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5 things to know today: Dropping majors, Fufeng project, Google settlement, Early primary, Safer alternative

A select rundown of stories found on InForum.

President Cook stands in front of the NDSU seal.
North Dakota State University President David Cook holds a press conference to talk about potential reorganization of the university Tuesday, Nov. 28, 2022, in Old Main, Fargo.
Michael Vosburg/The Forum
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1. NDSU plans to merge academic colleges amid budget cuts

North Dakota State University will look to merge some of its academic colleges and departments, and eventually eliminate some majors and programs, to prepare for funding cuts. 

President David Cook made the announcement on Tuesday, Nov. 29, in an email to the campus community.

Cook said the university will aim to reduce its seven academic colleges down to four or five , and he wants feedback from people on campus on the best way to do it.

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“It’s kind of the first step in a pretty tough journey over the next couple of months, but I think it's going to set us up for a lot of success moving forward,” Cook told reporters during a news conference after the announcement.

Cook did not address the question of whether the budget cuts or university reorganization will lead to layoffs.

Cook said cuts to NDSU athletics are possible.

“Everything is on the table,” he said.

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Read more from The Forum's Robin Huebner

2. Hoeven, Cramer worked to oppose Fufeng project behind the scenes, emails show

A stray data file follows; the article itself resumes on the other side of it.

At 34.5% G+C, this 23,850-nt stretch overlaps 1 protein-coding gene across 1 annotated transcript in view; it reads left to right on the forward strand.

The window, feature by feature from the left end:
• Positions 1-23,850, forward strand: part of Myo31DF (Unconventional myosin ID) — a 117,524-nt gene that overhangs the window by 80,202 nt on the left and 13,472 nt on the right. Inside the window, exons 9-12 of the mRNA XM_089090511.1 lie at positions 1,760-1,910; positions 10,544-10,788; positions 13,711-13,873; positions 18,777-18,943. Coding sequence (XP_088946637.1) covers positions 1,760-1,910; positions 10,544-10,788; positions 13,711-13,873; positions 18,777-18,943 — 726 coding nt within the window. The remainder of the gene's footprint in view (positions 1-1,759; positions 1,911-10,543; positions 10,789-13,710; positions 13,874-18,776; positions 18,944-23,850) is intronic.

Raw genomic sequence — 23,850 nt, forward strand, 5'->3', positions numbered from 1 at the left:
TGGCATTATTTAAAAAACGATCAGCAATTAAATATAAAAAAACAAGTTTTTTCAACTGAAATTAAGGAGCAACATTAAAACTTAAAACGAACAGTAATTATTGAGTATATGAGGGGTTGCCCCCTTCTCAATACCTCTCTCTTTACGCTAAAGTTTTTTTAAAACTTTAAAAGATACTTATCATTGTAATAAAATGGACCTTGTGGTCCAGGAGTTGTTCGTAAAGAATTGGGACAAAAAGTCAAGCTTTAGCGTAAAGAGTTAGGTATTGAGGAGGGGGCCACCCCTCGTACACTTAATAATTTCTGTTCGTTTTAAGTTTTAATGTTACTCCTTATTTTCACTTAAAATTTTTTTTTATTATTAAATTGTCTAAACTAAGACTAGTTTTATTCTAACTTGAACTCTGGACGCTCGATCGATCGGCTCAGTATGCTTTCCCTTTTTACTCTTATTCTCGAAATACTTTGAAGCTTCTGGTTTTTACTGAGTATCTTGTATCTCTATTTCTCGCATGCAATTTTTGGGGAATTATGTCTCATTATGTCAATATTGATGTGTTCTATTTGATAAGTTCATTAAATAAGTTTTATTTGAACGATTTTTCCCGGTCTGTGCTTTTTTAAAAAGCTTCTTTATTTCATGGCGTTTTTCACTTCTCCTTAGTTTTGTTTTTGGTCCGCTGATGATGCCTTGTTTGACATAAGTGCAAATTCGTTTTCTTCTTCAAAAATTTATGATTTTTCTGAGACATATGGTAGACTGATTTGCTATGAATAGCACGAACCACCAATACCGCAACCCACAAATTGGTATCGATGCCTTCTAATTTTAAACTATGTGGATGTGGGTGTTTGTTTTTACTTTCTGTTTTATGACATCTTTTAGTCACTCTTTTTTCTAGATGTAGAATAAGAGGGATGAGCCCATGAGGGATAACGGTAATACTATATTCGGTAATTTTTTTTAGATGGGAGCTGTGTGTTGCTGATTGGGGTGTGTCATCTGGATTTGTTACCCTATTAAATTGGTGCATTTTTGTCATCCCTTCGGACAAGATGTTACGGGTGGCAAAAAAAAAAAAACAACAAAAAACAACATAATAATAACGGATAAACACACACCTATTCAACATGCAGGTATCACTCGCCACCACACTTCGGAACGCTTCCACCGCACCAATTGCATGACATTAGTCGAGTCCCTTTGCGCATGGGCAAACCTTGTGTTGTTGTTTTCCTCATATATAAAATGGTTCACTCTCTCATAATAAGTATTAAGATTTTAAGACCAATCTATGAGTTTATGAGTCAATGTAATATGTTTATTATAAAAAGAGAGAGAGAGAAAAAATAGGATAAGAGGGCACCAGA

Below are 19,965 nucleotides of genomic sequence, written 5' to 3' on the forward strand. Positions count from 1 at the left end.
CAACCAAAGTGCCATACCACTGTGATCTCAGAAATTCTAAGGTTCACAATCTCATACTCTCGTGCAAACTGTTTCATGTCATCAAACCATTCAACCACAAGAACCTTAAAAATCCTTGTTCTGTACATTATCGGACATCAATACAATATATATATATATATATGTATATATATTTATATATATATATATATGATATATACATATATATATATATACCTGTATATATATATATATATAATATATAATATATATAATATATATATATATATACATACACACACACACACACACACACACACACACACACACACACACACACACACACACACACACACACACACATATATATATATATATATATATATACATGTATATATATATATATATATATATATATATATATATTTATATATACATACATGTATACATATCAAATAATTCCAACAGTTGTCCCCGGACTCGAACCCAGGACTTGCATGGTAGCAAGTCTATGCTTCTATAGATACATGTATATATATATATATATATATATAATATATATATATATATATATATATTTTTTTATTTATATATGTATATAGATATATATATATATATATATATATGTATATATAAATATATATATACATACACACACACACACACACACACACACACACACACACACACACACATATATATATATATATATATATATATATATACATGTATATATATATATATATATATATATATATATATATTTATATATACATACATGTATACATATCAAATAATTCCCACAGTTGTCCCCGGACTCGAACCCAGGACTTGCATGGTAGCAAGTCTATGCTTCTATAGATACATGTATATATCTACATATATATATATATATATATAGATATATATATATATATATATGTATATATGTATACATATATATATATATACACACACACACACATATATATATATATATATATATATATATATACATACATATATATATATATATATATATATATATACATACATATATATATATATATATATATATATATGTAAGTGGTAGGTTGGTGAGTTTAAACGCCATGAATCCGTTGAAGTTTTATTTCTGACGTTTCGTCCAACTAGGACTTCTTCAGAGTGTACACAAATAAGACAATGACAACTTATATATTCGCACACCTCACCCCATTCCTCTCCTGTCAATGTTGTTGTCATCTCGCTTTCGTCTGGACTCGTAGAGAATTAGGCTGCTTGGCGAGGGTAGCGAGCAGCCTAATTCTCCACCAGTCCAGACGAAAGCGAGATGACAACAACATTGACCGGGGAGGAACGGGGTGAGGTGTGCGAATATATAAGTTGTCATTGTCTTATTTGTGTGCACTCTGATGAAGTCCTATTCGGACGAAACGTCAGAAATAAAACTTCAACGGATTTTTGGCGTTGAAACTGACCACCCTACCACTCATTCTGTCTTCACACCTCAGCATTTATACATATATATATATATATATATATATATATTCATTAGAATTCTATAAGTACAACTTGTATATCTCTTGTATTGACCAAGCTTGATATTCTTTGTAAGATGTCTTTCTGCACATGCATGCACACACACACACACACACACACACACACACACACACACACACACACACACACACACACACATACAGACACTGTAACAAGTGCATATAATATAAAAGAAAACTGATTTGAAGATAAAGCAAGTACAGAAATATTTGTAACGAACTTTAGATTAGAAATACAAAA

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U.S. Sens. Kevin Cramer (left) and John Hoeven, both R-N.D.

As scrutiny of the proposed Fufeng corn mill mounted, North Dakota’s two U.S. senators privately urged Grand Forks officials to abandon the project before a national security review yielded any results, according to records obtained by Forum News Service.

Sens. John Hoeven and Kevin Cramer say their conversations with city and state officials were attempts to raise legitimate concerns about a Chinese-owned company operating near Grand Forks Air Force Base and a nearby aerospace business park.

City leaders expressed confusion and frustration over the Republican senators’ decision to oppose the project before the conclusion of a review by the Committee on Foreign Investment in the United States, which Hoeven and Cramer helped to initiate.

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“It makes no sense. It’s illogical,” Grand Forks City Council President Dana Sande said of the senators’ timing in dismissing the controversial project.

Email records also reveal Hoeven’s office appeared to have worked with a private aerospace company on a press release critical of the Fufeng project, though Hoeven and the firm deny the involvement of the senator's employees.

The Republican senators’ objection to the project, which is now fully public, has lent two influential voices to a fervent local opposition that continues to sound alarm bells over Fufeng’s Chinese ties. The proposed mill, first announced last year, has drawn backlash from across the U.S. as the country’s relationship with China grows increasingly strained. Among the concerns are the proposed plant’s proximity to the base, prompting some to worry that the plant could be a security concern.

The project remains in limbo as city leaders await the results of the much-anticipated federal CFIUS review.

Read more from Forum News Service's Jeremy Turley

3. North Dakota to receive $4.1M from Google in location-tracking settlement

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North Dakota Attorney General Drew Wrigley speaks to reporters in his office on Wednesday, Nov. 16, 2022.
Jeremy Turley / Forum News Service

North Dakota will receive $4.1 million from Google as part of a massive settlement with the tech giant over its improper tracking of customers, said Attorney General Drew Wrigley on Tuesday, Nov. 29.

Google will have to pay $391.5 million to 40 states according to the agreement, which Wrigley called "the largest multistate Attorney General privacy settlement in the history of the U.S."

Investigators found that Google was recording the movements of customers even when users explicitly asked not to be tracked. The "deceptive" practice amounted to a consumer protection issue, Wrigley said.